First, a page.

**First Time At Auction**
Europe, Balkan area, Vinca culture, ca. 5th millennium BCE. A rare hand-built terracotta idol of beige and brown hues with finely incised markings including eyes, facial marks, and stylized hair. With a prominent nose and thick neck, similar figures would have been meant as votive offerings or personal guardians for the household. Traces of original russet-hued pigment are still visible on back of neck, suggesting these figures would have been full of color. Size: 1" L x 1.75" W x 1.625" H (2.5 cm x 4.4 cm x 4.1 cm); 2.875" H (7.3 cm) on included custom stand.
The Vinca (also called Turdas or Turdas-Vinca) culture included Neolithic peoples of Southeastern and Central Europe who existed 5500 to 4500 BCE. This culture's name derives from its site, known as Vinca-Belo Brdo, which was a very large tell settlement that Serbian archaeologist Miloje Vasic discovered in 1908. Due to its prowess in agricultural technology, their population grew significantly and produced some of the largest settlements of prehistoric Europe. Although these settlements were distinguished by unusually strong cultural uniformity due to a long-distance exchange of ritual articles, scholars do not believe that they were politically unified. One signature of the Vinca culture is the wide variety of anthropomorphic and zoomorphic figurines, including this example, created by its talented artisans.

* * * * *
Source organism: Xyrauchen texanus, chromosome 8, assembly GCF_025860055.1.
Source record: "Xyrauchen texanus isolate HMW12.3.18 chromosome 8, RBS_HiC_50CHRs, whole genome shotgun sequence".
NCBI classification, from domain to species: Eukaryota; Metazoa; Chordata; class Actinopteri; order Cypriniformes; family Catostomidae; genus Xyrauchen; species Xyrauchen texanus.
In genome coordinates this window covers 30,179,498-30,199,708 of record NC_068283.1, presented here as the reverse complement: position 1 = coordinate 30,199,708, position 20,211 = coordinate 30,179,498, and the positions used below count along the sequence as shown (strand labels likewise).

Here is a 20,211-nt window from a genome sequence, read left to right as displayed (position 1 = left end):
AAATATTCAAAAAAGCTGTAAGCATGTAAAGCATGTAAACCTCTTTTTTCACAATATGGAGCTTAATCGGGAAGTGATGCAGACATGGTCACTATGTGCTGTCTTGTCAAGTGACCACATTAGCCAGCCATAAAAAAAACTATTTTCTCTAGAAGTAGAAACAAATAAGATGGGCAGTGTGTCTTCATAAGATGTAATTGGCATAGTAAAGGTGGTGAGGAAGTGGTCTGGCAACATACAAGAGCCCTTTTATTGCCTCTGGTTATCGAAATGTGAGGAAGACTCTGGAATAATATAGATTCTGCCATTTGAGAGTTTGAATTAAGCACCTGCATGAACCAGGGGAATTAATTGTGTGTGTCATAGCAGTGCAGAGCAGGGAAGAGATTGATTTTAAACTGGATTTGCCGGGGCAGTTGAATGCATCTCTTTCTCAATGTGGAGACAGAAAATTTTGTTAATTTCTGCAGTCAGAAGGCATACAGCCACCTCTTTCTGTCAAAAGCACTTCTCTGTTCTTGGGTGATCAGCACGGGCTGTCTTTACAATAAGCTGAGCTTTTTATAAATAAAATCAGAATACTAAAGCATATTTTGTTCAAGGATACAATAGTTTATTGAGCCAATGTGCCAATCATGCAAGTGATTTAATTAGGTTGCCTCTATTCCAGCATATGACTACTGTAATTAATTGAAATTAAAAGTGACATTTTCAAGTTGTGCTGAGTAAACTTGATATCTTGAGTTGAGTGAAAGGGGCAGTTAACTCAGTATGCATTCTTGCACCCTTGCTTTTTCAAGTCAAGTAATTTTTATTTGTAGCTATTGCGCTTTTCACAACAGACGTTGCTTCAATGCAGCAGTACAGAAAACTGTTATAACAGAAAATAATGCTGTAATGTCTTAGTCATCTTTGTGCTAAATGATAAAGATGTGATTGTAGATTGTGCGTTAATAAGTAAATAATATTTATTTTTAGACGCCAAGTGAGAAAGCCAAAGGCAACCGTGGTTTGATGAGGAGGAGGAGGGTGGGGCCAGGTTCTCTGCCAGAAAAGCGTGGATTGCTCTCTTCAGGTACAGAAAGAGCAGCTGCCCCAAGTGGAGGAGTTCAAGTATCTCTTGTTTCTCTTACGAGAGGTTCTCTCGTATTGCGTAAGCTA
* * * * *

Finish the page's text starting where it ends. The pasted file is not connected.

Provenance: private Boulder, Colorado, USA collection
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